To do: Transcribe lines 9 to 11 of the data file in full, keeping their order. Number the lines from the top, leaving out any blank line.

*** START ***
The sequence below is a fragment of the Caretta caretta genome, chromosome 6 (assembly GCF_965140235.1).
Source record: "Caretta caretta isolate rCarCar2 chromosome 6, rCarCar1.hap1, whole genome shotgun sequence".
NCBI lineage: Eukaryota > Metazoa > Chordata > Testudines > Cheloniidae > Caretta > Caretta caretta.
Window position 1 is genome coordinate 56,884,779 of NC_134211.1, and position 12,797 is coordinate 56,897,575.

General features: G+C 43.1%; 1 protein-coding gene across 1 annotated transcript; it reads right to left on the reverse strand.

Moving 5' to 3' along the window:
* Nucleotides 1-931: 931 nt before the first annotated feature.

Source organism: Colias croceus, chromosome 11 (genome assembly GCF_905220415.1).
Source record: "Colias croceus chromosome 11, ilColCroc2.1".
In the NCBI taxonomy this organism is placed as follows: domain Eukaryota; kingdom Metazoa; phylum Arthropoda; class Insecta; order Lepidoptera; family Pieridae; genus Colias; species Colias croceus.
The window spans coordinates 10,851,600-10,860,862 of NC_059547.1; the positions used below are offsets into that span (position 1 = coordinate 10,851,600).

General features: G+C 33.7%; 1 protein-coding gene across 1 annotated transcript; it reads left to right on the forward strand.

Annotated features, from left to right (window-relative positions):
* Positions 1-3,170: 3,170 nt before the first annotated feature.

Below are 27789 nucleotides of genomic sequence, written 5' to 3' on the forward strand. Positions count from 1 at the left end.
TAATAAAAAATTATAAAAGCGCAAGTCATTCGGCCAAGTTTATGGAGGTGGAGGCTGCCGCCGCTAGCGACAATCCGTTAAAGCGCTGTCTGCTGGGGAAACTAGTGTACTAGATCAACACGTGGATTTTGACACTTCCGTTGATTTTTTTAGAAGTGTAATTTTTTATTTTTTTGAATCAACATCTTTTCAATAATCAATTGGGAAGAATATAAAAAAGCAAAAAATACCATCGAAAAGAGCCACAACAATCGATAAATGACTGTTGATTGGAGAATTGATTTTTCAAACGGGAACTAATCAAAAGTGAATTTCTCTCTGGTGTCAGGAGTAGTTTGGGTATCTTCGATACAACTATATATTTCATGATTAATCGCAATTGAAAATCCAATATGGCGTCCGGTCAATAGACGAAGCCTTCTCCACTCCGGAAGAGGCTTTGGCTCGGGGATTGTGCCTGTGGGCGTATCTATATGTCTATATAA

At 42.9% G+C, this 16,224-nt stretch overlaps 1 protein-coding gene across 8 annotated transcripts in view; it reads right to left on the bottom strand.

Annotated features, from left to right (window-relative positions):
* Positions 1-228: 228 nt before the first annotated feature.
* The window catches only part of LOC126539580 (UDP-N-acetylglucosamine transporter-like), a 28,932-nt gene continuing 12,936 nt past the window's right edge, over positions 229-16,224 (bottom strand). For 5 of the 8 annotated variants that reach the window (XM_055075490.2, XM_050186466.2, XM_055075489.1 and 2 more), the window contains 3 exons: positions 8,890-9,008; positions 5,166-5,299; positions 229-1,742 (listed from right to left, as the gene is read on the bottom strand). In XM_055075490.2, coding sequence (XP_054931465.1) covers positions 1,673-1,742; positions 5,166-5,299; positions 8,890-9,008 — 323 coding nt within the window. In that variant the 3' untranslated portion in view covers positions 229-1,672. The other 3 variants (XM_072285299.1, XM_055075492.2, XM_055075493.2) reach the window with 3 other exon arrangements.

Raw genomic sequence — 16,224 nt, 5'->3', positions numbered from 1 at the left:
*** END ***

Source record: "Colias croceus chromosome 11, ilColCroc2.1".
In the NCBI taxonomy this organism is placed as follows: domain Eukaryota; kingdom Metazoa; phylum Arthropoda; class Insecta; order Lepidoptera; family Pieridae; genus Colias; species Colias croceus.
The window spans coordinates 10,851,600-10,860,862 of NC_059547.1; the positions used below are offsets into that span (position 1 = coordinate 10,851,600).